Ideally, art doesn’t concern itself with money. Money, a device of pure practicality, is its perfect opposite. But as is often the case, these opposites attract, and become inseparable. Producing art depends on having money. So, students worry about where that money will come from.
“How I’m going to pay my bills and buy groceries is always a concern, as it is for many students here,” said Dove Rutter.
“Currently, my country’s currency value is dropping,” said Darshita Jain. “1USD = 73.69 Indian rupees, making my education that much more expensive as compared to other students’, and I do not get to work more than 20 hours. The numbers make me anxious.”
At this point, comparing higher education to a pyramid scheme is journalistic cliche. Art school gets especially singled out in this, as, unlike more professionally directed degrees, art school is about making good art before it’s about getting good jobs.
Professors lament this as much as, if not more than, their students.
“I worry about student debt, especially at an art school,” says Margaret Hawkins, Senior Lecturer in Art History, Theory and Criticism. “I worry about my students going into major debt to get a degree that might never pay them back. It concerns me a lot; it’s not fair.”
When asked, Adjunct Assistant Professor of Writing Jill Riddell had the following advice:
“Present anxieties represent permanent anxieties. Fear and pain of rejection never go away, but resilience increases over time. You can’t avoid the pain, but you get much better at coming back from it.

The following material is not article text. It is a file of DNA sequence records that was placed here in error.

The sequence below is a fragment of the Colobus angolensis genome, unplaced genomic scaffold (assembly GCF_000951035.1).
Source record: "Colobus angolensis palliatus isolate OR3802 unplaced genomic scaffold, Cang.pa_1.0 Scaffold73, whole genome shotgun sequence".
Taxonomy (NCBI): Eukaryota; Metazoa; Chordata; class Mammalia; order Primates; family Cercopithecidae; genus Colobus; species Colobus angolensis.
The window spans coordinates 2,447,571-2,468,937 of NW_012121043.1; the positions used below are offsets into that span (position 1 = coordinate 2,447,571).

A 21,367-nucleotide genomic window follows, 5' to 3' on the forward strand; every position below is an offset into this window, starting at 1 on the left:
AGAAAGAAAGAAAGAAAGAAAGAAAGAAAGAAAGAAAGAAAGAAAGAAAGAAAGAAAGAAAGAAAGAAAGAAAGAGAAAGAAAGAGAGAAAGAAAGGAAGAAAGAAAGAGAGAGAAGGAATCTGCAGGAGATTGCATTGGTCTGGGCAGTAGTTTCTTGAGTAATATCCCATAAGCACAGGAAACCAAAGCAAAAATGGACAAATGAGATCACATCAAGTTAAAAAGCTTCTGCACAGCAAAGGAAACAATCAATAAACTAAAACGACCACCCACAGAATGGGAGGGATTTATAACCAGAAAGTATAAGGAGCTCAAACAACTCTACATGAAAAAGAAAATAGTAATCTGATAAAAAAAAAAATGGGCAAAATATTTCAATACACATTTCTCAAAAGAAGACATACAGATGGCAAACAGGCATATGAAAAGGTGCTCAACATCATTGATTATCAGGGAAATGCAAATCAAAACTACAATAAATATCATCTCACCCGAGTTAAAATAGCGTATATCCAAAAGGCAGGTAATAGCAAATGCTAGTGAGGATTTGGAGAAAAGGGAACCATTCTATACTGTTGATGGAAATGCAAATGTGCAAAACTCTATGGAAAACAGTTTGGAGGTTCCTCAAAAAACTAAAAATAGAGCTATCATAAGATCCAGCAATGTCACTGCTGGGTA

I don’t believe art students tend to be more anxious than other types of people. Everybody’s anxious; anxious is normal — artists may even be better suited to face that anxiety, in that art is basically the practice of facing and examining the sources of human fear.
Priority #1: Stabilize the patient. You need income, a place to live, insurance, some good people around, phone service. Artistic satisfaction starts with a sustainable lifestyle.”
Attending art school is a privilege. Time and space to practice and improve, expert mentorship, and a network of similarly devoted colleagues are not available to most of the world’s artistically inclined population. Because of that, art students cannot help but wonder if they’re doing it right, if the ends justify expensive means. One eventually realizes the burden of justification rests squarely on their own shoulders — and that’s a heavy load indeed.
Plying one’s craft in the “real world” means learning how little other people care about it. That is, unless you make them care. Other people sweat over their work, family, and health, and don’t have extra energy to donate sympathy to you or your craft. Nor should they. Understanding this, you realize your actual task: make tired people care.
But then you get tired. You’ve also got to make a living, and before all those tired people care about your art, you must make money somehow else. So you take a job — seismological researcher (Jonathan Franzen), doctor (William Carlos Williams), waiter (everyone ever) — just to pay the bills. You figure you’ll still have four to five productive hours a day to make art happen. But, dammit, you get tired.